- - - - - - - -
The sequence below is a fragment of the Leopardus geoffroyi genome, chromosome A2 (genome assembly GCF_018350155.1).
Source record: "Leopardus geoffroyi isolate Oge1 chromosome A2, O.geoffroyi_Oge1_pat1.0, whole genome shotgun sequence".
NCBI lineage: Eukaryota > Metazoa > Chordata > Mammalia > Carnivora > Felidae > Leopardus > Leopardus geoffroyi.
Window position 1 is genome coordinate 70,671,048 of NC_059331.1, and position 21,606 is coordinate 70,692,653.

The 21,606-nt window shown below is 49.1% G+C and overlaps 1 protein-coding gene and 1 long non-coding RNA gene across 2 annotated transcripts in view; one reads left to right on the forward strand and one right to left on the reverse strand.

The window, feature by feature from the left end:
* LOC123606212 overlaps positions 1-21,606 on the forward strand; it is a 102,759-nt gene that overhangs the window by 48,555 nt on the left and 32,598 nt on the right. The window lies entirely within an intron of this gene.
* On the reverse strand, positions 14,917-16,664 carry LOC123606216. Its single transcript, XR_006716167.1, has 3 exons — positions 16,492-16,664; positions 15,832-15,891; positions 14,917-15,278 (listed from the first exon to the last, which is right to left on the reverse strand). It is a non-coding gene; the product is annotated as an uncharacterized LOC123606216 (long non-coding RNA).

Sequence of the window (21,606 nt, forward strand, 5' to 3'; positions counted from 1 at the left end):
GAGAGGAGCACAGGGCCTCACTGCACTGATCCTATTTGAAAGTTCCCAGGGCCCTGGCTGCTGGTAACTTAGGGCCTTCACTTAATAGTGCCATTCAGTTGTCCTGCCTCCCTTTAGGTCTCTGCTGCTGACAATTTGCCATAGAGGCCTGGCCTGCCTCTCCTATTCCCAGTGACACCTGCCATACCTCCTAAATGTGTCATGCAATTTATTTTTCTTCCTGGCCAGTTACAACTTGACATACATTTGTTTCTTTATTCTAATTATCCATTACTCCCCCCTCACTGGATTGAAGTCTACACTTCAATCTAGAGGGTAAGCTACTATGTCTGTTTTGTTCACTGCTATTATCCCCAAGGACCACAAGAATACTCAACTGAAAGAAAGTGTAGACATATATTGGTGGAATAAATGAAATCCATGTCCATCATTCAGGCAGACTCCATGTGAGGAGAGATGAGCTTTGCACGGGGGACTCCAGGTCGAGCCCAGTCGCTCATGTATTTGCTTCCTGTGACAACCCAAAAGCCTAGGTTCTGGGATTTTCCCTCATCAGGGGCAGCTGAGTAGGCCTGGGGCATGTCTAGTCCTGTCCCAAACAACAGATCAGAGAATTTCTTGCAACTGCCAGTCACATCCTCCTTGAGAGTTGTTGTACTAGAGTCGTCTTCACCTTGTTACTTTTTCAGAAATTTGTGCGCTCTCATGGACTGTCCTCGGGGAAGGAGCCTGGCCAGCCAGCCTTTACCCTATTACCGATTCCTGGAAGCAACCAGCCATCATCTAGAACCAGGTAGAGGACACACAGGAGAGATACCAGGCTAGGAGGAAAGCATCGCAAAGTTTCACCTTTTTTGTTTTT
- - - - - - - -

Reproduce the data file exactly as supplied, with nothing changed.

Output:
The sequence below is a fragment of the Leopardus geoffroyi genome, chromosome A2 (genome assembly GCF_018350155.1).
Source record: "Leopardus geoffroyi isolate Oge1 chromosome A2, O.geoffroyi_Oge1_pat1.0, whole genome shotgun sequence".
NCBI lineage: Eukaryota > Metazoa > Chordata > Mammalia > Carnivora > Felidae > Leopardus > Leopardus geoffroyi.
Window position 1 is genome coordinate 70,671,048 of NC_059331.1, and position 21,606 is coordinate 70,692,653.

The 21,606-nt window shown below is 49.1% G+C and overlaps 1 protein-coding gene and 1 long non-coding RNA gene across 2 annotated transcripts in view; one reads left to right on the forward strand and one right to left on the reverse strand.

The window, feature by feature from the left end:
* LOC123606212 overlaps positions 1-21,606 on the forward strand; it is a 102,759-nt gene that overhangs the window by 48,555 nt on the left and 32,598 nt on the right. The window lies entirely within an intron of this gene.
* On the reverse strand, positions 14,917-16,664 carry LOC123606216. Its single transcript, XR_006716167.1, has 3 exons — positions 16,492-16,664; positions 15,832-15,891; positions 14,917-15,278 (listed from the first exon to the last, which is right to left on the reverse strand). It is a non-coding gene; the product is annotated as an uncharacterized LOC123606216 (long non-coding RNA).

Sequence of the window (21,606 nt, forward strand, 5' to 3'; positions counted from 1 at the left end):
GAGAGGAGCACAGGGCCTCACTGCACTGATCCTATTTGAAAGTTCCCAGGGCCCTGGCTGCTGGTAACTTAGGGCCTTCACTTAATAGTGCCATTCAGTTGTCCTGCCTCCCTTTAGGTCTCTGCTGCTGACAATTTGCCATAGAGGCCTGGCCTGCCTCTCCTATTCCCAGTGACACCTGCCATACCTCCTAAATGTGTCATGCAATTTATTTTTCTTCCTGGCCAGTTACAACTTGACATACATTTGTTTCTTTATTCTAATTATCCATTACTCCCCCCTCACTGGATTGAAGTCTACACTTCAATCTAGAGGGTAAGCTACTATGTCTGTTTTGTTCACTGCTATTATCCCCAAGGACCACAAGAATACTCAACTGAAAGAAAGTGTAGACATATATTGGTGGAATAAATGAAATCCATGTCCATCATTCAGGCAGACTCCATGTGAGGAGAGATGAGCTTTGCACGGGGGACTCCAGGTCGAGCCCAGTCGCTCATGTATTTGCTTCCTGTGACAACCCAAAAGCCTAGGTTCTGGGATTTTCCCTCATCAGGGGCAGCTGAGTAGGCCTGGGGCATGTCTAGTCCTGTCCCAAACAACAGATCAGAGAATTTCTTGCAACTGCCAGTCACATCCTCCTTGAGAGTTGTTGTACTAGAGTCGTCTTCACCTTGTTACTTTTTCAGAAATTTGTGCGCTCTCATGGACTGTCCTCGGGGAAGGAGCCTGGCCAGCCAGCCTTTACCCTATTACCGATTCCTGGAAGCAACCAGCCATCATCTAGAACCAGGTAGAGGACACACAGGAGAGATACCAGGCTAGGAGGAAAGCATCGCAAAGTTTCACCTTTTTTGTTTTT